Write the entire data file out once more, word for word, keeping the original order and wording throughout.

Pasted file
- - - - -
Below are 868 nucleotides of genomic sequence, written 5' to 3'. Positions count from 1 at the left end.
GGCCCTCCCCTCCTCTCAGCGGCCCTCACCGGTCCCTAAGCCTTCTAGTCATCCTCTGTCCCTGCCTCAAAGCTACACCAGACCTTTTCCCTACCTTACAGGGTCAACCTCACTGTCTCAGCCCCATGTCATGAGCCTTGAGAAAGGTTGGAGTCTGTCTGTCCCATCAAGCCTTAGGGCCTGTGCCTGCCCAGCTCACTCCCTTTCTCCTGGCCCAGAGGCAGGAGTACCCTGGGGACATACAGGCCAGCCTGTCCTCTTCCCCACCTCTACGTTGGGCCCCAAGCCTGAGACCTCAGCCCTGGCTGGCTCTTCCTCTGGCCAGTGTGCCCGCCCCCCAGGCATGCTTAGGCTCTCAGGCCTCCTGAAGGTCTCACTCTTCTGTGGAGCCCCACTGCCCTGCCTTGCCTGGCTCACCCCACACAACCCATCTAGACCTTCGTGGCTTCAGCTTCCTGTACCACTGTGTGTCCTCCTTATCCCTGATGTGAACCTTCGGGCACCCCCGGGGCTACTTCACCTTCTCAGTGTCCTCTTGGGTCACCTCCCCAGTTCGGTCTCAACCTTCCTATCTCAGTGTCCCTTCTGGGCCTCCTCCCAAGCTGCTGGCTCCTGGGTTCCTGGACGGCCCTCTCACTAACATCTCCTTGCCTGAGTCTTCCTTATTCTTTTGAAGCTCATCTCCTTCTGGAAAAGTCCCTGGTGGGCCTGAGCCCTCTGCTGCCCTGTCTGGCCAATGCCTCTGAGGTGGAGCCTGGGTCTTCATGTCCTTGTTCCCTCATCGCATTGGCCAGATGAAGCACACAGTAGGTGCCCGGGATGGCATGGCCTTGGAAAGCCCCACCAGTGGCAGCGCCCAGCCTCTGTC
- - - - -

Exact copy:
Below are 868 nucleotides of genomic sequence, written 5' to 3'. Positions count from 1 at the left end.
GGCCCTCCCCTCCTCTCAGCGGCCCTCACCGGTCCCTAAGCCTTCTAGTCATCCTCTGTCCCTGCCTCAAAGCTACACCAGACCTTTTCCCTACCTTACAGGGTCAACCTCACTGTCTCAGCCCCATGTCATGAGCCTTGAGAAAGGTTGGAGTCTGTCTGTCCCATCAAGCCTTAGGGCCTGTGCCTGCCCAGCTCACTCCCTTTCTCCTGGCCCAGAGGCAGGAGTACCCTGGGGACATACAGGCCAGCCTGTCCTCTTCCCCACCTCTACGTTGGGCCCCAAGCCTGAGACCTCAGCCCTGGCTGGCTCTTCCTCTGGCCAGTGTGCCCGCCCCCCAGGCATGCTTAGGCTCTCAGGCCTCCTGAAGGTCTCACTCTTCTGTGGAGCCCCACTGCCCTGCCTTGCCTGGCTCACCCCACACAACCCATCTAGACCTTCGTGGCTTCAGCTTCCTGTACCACTGTGTGTCCTCCTTATCCCTGATGTGAACCTTCGGGCACCCCCGGGGCTACTTCACCTTCTCAGTGTCCTCTTGGGTCACCTCCCCAGTTCGGTCTCAACCTTCCTATCTCAGTGTCCCTTCTGGGCCTCCTCCCAAGCTGCTGGCTCCTGGGTTCCTGGACGGCCCTCTCACTAACATCTCCTTGCCTGAGTCTTCCTTATTCTTTTGAAGCTCATCTCCTTCTGGAAAAGTCCCTGGTGGGCCTGAGCCCTCTGCTGCCCTGTCTGGCCAATGCCTCTGAGGTGGAGCCTGGGTCTTCATGTCCTTGTTCCCTCATCGCATTGGCCAGATGAAGCACACAGTAGGTGCCCGGGATGGCATGGCCTTGGAAAGCCCCACCAGTGGCAGCGCCCAGCCTCTGTC